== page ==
Songbirds Are Helping Scientists Uncover How We Learn To Talk

The research could one day help people at risk of developing speech disorders.

by Ed Cara
Aug 8 2017, 7:54pm

Roy Scott/Getty Images

For both people and songbirds, communication begins in the brain. Researchers at the University of Texas Southwestern are exploiting that similarity by studying young zebra finches in order to uncover the exact neural connections that underpin how we learn language. Their work, including their most recent study published last month in Nature Neuroscience, provides hope we could someday learn how to protect these connections in people at risk of developing speech disorders.

"Remarkably, many of the genes that have been identified in humans that affect speech development also seem to have strong parallels in their effects on song development in birds," explains Todd Roberts, head of the songbird lab at the UT Southwestern Medical center.

In their latest study, the team used imaging methods to look into the brains of juvenile finches as they learned how to vocalize their first songs. As expected, they found that connections between neurons in the motor and auditory cortex of the brain were involved. They also seemingly discovered a unique type of neuron responsible for transmitting vocal motor signals to the auditory cortex. Young birds that were genetically modified to lack these neurons were worse at mimicking the songs of their adult mentors, a key component of learning language, further suggesting their importance.

"Songbirds actually learn their songs by imitating the song of their fathers or other adult birds of the same species and then they go through an extended phase of vocal practice where they'll practice their song upwards of a hundred times during development," Roberts says. The same principle holds true for us, though instead of songs, it's baby babbles. We imitate the sounds and words we hear from our parents and siblings while gradually learning to correct ourselves when it doesn't match up.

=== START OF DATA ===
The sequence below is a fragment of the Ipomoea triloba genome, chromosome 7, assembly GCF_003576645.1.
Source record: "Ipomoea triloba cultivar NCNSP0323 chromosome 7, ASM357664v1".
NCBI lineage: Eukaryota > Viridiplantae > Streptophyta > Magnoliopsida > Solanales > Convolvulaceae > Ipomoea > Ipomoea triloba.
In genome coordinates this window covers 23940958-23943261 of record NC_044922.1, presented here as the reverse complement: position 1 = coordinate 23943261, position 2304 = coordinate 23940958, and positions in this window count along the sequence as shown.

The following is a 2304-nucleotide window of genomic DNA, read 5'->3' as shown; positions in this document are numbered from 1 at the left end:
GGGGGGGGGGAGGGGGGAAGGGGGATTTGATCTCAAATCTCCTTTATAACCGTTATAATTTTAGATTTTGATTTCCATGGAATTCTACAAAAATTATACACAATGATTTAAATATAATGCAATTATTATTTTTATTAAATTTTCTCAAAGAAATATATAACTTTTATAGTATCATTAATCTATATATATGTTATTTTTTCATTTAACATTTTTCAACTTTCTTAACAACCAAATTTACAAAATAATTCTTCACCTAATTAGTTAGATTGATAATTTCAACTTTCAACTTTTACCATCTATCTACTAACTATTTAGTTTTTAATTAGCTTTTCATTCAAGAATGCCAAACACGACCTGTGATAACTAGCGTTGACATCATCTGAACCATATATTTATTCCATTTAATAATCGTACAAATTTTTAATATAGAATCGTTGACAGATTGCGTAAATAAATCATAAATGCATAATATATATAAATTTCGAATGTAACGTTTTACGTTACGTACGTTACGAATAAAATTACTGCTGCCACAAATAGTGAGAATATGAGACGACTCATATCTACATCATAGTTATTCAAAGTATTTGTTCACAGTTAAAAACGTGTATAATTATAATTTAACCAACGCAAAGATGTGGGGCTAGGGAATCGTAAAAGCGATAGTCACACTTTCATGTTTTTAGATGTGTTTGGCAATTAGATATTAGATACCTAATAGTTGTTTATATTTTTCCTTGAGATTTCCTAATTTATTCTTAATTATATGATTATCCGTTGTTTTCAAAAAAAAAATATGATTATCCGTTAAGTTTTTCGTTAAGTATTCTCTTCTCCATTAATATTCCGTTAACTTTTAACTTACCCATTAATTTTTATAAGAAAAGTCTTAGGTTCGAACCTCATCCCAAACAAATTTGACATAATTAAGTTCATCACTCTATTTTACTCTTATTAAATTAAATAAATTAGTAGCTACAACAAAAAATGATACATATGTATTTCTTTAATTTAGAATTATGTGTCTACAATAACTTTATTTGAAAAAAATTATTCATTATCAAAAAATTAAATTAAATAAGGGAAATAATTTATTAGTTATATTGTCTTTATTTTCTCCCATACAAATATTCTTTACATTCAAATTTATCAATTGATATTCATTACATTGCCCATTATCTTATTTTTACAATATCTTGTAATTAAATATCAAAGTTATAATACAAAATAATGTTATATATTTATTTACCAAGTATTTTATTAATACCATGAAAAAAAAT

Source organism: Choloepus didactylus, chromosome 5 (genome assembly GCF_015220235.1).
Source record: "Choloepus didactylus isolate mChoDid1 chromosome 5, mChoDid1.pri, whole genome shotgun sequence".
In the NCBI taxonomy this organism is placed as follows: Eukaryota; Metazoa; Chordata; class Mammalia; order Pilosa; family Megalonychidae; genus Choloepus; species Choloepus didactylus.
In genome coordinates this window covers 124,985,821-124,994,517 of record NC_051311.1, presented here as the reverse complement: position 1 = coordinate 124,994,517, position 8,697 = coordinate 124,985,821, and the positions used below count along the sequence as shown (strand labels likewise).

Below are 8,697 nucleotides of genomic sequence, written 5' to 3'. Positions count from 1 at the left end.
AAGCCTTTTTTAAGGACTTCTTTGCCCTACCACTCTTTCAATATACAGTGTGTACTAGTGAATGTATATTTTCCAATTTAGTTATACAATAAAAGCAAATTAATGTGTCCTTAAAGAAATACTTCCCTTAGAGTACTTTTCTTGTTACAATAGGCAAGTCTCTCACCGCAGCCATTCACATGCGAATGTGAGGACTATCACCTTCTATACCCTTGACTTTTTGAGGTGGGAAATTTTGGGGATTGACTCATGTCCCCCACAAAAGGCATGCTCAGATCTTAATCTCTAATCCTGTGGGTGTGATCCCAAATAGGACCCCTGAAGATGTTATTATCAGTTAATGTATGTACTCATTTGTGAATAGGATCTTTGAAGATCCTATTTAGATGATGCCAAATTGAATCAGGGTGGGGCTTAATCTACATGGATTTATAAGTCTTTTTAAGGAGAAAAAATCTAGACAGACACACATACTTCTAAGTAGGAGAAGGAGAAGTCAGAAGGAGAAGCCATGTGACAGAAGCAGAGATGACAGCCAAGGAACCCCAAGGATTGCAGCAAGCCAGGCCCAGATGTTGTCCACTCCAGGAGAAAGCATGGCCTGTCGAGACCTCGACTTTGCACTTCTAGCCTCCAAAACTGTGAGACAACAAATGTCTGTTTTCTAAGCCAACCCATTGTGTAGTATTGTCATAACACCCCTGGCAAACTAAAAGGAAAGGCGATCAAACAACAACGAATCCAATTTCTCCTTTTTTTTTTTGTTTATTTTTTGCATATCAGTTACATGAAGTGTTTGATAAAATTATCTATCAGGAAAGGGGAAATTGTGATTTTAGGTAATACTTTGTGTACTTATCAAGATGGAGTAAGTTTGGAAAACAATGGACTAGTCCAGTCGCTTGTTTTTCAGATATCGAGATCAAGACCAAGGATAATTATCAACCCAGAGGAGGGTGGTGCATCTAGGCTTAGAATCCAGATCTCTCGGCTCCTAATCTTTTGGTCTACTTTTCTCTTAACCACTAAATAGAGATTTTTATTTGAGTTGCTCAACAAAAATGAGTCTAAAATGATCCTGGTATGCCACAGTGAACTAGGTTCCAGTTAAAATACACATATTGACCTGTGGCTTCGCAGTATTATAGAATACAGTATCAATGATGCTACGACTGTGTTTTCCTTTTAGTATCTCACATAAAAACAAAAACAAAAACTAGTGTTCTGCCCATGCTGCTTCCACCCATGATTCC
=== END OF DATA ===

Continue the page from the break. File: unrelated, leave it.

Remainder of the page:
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But in children with speech disorders, this process is hampered—indeed, one of the hallmarks of autism spectrum disorder is an inability to imitate others as infants, which then contributes to learning and speech disabilities later on in life. An estimated 3.5 million Americans live with autism currently, according to research cited by the Autism Society, while one in every 68 children born today develop it in their early childhood.

By understanding and mapping the brain circuits involved in learning and controlling speech, Roberts and his team hope to gain insight on how to eventually repair them, for instance, by targeting the genetic quirks and mutations linked with these flaws in the womb.

"This new study is revelatory in the sense that it pinpoints a brain circuit long speculated to perform important computations involved in speech learning and provides the first proof that this circuit is critical to learning vocal behaviors," he says. The neurons may play a role in adults' brains too. When the team knocked them out in adult finches, the birds could still remember the songs they had learned, but couldn't change their tempo or pitch.

Roberts' team isn't the only group using songbirds as a model for human speech development—scientists at Florida State University recently obtained a $800,000 grant from the National Science Foundation to expand their work with songbirds. And other teams have used zebra finches to study neurodegenerative disorders that lead to speech loss like Huntington's disease.

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